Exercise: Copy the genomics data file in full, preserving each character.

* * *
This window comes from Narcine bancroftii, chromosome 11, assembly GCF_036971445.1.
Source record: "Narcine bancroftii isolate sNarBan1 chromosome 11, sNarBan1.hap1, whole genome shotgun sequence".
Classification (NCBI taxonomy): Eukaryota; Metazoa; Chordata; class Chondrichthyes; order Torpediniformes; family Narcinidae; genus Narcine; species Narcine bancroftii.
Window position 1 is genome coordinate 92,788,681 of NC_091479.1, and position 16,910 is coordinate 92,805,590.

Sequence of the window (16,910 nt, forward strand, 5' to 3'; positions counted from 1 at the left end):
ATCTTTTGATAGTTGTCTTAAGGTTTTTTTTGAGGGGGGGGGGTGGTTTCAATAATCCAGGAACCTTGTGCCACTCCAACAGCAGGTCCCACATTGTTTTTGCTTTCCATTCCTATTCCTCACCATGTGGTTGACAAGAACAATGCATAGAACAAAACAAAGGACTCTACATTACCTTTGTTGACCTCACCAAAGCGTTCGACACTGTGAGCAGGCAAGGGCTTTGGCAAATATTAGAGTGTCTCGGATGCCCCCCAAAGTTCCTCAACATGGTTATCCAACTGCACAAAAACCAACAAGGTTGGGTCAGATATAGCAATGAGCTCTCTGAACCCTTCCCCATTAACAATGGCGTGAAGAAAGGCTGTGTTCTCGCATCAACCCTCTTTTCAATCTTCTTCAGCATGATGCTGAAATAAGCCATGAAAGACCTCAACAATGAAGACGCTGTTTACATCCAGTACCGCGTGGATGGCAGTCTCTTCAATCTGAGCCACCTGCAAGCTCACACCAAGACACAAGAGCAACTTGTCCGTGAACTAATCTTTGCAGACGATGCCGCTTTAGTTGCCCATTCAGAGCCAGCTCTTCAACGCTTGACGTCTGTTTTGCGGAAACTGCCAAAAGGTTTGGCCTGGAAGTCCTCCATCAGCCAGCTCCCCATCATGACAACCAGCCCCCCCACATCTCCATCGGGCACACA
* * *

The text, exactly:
This window comes from Narcine bancroftii, chromosome 11, assembly GCF_036971445.1.
Source record: "Narcine bancroftii isolate sNarBan1 chromosome 11, sNarBan1.hap1, whole genome shotgun sequence".
Classification (NCBI taxonomy): Eukaryota; Metazoa; Chordata; class Chondrichthyes; order Torpediniformes; family Narcinidae; genus Narcine; species Narcine bancroftii.
Window position 1 is genome coordinate 92,788,681 of NC_091479.1, and position 16,910 is coordinate 92,805,590.

Sequence of the window (16,910 nt, forward strand, 5' to 3'; positions counted from 1 at the left end):
ATCTTTTGATAGTTGTCTTAAGGTTTTTTTTGAGGGGGGGGGGTGGTTTCAATAATCCAGGAACCTTGTGCCACTCCAACAGCAGGTCCCACATTGTTTTTGCTTTCCATTCCTATTCCTCACCATGTGGTTGACAAGAACAATGCATAGAACAAAACAAAGGACTCTACATTACCTTTGTTGACCTCACCAAAGCGTTCGACACTGTGAGCAGGCAAGGGCTTTGGCAAATATTAGAGTGTCTCGGATGCCCCCCAAAGTTCCTCAACATGGTTATCCAACTGCACAAAAACCAACAAGGTTGGGTCAGATATAGCAATGAGCTCTCTGAACCCTTCCCCATTAACAATGGCGTGAAGAAAGGCTGTGTTCTCGCATCAACCCTCTTTTCAATCTTCTTCAGCATGATGCTGAAATAAGCCATGAAAGACCTCAACAATGAAGACGCTGTTTACATCCAGTACCGCGTGGATGGCAGTCTCTTCAATCTGAGCCACCTGCAAGCTCACACCAAGACACAAGAGCAACTTGTCCGTGAACTAATCTTTGCAGACGATGCCGCTTTAGTTGCCCATTCAGAGCCAGCTCTTCAACGCTTGACGTCTGTTTTGCGGAAACTGCCAAAAGGTTTGGCCTGGAAGTCCTCCATCAGCCAGCTCCCCATCATGACAACCAGCCCCCCCACATCTCCATCGGGCACACA